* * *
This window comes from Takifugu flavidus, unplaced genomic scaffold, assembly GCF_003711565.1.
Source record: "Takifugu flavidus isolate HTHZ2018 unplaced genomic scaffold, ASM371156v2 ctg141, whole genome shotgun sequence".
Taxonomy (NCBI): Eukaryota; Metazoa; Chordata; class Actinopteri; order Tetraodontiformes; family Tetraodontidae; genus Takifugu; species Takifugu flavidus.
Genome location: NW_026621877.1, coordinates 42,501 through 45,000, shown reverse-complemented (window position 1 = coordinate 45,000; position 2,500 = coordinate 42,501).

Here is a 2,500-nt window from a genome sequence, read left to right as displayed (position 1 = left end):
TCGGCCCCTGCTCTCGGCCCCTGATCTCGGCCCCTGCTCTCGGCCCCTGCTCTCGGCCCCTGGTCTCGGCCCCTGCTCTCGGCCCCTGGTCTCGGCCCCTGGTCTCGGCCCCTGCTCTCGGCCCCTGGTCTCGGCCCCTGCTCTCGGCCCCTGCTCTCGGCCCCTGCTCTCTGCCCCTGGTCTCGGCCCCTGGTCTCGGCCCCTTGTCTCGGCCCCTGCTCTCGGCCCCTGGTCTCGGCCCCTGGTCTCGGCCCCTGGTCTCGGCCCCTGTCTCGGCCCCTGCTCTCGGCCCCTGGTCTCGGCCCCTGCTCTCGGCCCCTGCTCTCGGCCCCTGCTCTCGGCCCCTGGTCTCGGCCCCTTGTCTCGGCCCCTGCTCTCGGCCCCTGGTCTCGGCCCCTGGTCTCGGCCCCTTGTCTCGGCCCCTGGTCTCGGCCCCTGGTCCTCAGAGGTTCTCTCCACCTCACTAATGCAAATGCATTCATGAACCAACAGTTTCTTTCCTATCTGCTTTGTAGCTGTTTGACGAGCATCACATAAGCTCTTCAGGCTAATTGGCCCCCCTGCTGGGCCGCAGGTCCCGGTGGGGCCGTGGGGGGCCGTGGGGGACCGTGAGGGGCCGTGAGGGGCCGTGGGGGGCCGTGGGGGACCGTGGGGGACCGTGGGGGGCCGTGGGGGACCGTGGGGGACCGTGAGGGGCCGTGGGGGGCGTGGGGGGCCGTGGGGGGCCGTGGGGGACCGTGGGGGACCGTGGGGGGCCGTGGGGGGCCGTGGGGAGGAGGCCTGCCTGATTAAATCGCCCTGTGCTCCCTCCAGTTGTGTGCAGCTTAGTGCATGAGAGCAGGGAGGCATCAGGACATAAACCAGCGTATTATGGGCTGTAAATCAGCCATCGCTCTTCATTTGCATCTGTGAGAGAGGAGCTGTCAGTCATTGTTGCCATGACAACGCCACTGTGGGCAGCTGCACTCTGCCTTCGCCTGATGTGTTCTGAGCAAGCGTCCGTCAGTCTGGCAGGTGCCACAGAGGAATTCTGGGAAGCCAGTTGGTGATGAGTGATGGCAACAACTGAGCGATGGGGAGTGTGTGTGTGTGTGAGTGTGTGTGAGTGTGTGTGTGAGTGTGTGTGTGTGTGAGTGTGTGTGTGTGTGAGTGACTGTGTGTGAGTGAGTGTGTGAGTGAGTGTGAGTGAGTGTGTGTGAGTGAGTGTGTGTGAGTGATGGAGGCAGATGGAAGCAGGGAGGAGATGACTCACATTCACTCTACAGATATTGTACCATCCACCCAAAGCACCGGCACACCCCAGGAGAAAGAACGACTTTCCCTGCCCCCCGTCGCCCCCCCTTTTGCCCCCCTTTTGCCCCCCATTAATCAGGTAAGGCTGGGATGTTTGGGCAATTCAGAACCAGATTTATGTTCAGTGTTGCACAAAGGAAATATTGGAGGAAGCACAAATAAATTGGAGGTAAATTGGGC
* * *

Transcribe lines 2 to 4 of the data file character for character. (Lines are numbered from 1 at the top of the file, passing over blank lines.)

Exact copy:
Source record: "Takifugu flavidus isolate HTHZ2018 unplaced genomic scaffold, ASM371156v2 ctg141, whole genome shotgun sequence".
Taxonomy (NCBI): Eukaryota; Metazoa; Chordata; class Actinopteri; order Tetraodontiformes; family Tetraodontidae; genus Takifugu; species Takifugu flavidus.
Genome location: NW_026621877.1, coordinates 42,501 through 45,000, shown reverse-complemented (window position 1 = coordinate 45,000; position 2,500 = coordinate 42,501).